Sonangol maintenance contract deadline:2018
Workforce employed under the Sonangol contract:550
Year the Association for the Development of Welding was established:2013
Built to orderDecember 23, 2015
Ponticelli country manager Charles Caia talks with TOGY about the challenges low oil prices pose for engineering and construction companies serving the Angolan hydrocarbons industry and potential opportunities related to in-country fabrication. Established in 1921, Ponticelli is a global engineering and construction company working with major operators such as BP and Total.
What major challenges do engineering and construction companies face in Angola’s hydrocarbons market?
The main hindrance to engineering and construction companies is the current downturn in oil prices. The Angolan oil and gas market is heavily dependent on expensive offshore activities. In 2015-16, many of these endeavours are being put on hold as operators wait for global oil prices to stabilise at higher levels.
The Angolan market is relatively young. International oil companies (IOCs) typically employ a long-term approach to operations in the country. Operators need to analyse every opportunity and cut costs to secure a market share and maintain a financially viable structure.
Streamlining the manufacturing process is one of the areas that the government can address. This should ideally be coupled with a reduction in the dismantling time of construction sites and greater concentration on automation systems. Client collaboration is also key.
Engineering and construction companies must be more proactive in proposing organisational and technical services in areas such as installation and manufacturing, while reducing prices. Such an approach is mutually beneficial, allowing clients to maintain project profitability and oilfield services companies to maintain a certain level of business.
How would a higher local content level help improve sustainability?
Local content is a crucial aspect business. The Angolanisation policy implemented by the government is poised to provide valuable alternatives to IOCs’ hiring approaches. Luanda, the capital, is the most expensive city for expatriates worldwide, and housing is by far the biggest financial burden an IOC must bear when employing foreigners in Angola.
More than half of the gross salary that an international company pays for external personnel is based on accommodation costs. Daily expenses, such as food and transportation allowances, also weigh on IOCs’ final budgets. In times of costs reduction, these factors must be carefully considered.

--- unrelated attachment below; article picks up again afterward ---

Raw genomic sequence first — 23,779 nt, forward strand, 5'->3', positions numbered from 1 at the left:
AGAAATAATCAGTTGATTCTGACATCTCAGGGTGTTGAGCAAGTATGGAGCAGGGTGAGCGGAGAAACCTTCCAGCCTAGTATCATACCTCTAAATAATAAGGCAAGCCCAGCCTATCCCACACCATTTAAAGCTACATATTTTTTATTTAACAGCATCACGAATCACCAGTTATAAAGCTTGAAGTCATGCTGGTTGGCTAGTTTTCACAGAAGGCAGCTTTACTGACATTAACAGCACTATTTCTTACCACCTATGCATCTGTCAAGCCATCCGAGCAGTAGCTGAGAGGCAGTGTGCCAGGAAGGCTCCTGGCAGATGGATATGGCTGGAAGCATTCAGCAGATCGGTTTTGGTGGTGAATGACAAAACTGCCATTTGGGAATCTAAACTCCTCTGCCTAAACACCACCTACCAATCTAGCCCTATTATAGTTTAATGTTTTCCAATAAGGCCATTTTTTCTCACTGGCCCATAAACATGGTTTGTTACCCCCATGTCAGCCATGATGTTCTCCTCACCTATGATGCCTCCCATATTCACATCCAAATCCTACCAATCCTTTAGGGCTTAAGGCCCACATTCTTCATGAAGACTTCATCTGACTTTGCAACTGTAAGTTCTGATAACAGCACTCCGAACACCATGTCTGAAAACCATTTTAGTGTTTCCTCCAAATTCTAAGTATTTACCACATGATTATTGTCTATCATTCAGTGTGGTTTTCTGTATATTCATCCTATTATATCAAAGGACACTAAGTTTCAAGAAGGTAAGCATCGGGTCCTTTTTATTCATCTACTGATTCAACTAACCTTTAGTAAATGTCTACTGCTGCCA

The low oil price scenario is generating numerous opportunities for the local workforce. Angolan workers may not only be viewed as potential replacements, but also as essential components in lowering IOC expenses. However, the qualification and experience of the local workforce in the hydrocarbons industry is still limited when compared with the level provided by foreign personnel. This gap needs to be closed as soon as possible to permit Angola’s oil and gas industry to maintain acceptable productivity margins in the short term.
What types of experience and training are required of the local workforce to meet IOC standards?
Apart from specialisations such as engineering and geophysics, developing core positions in the manufacturing sector, such as welding, will be necessary. The acquisition of qualifications such as stainless steel duplex and super-duplex welding might make the difference for the future of the Angolan manufacturing sector.
Ten years ago, welders were almost completely unavailable in Angola. Contractors were forced to bring in workers from France or neighbouring countries.
Things are moving in the right direction. In 2013, the Association for the Development of Welding in Angola was created, regrouping independent welders to boost the spread of international qualifications in the country. This internationally certified organisation is able to provide welding training and grant degrees while bringing together international and national welders in Angola’s oil and gas industry. The goal is to award international welder diplomas and certify welding inspectors according to international standards.
At the educational level, universities and private schools in the country are promoting technical training for welders to be used in the offshore sector. These developments are welcomed by the industry.
Given Angola’s dependency on imported products, what are the main advantages of in-country manufacturing?
Since the reinforcement of the foreign exchange regime of 2013, Angola has experienced growing limits on the transfer of payments abroad. This has become a problem, as it has also been accompanied by fiscal pressure and a severe shortage of hard currency.
The government has decided to create the basis for a kwanza-centred economy that is less dependent on imports. The task is difficult, and IOCs might bear the largest burden of this decision. However, increased use of the kwanza is strictly related to an improved supply base at the local level.
Services providers are to be paid in kwanza. In this regard, domestic manufacturing facilities will bring much needed support. A short-term achievement will be the creation of jobs in the country. In the long run, a wider provision of internal resources will be key in responding to any emergency landing, repair work or urgent intervention. Having the first available resources, techniques and workforce levels to overcome any critical contingency is crucial for operators. Fostering local content is in the interest of both the country and IOCs.
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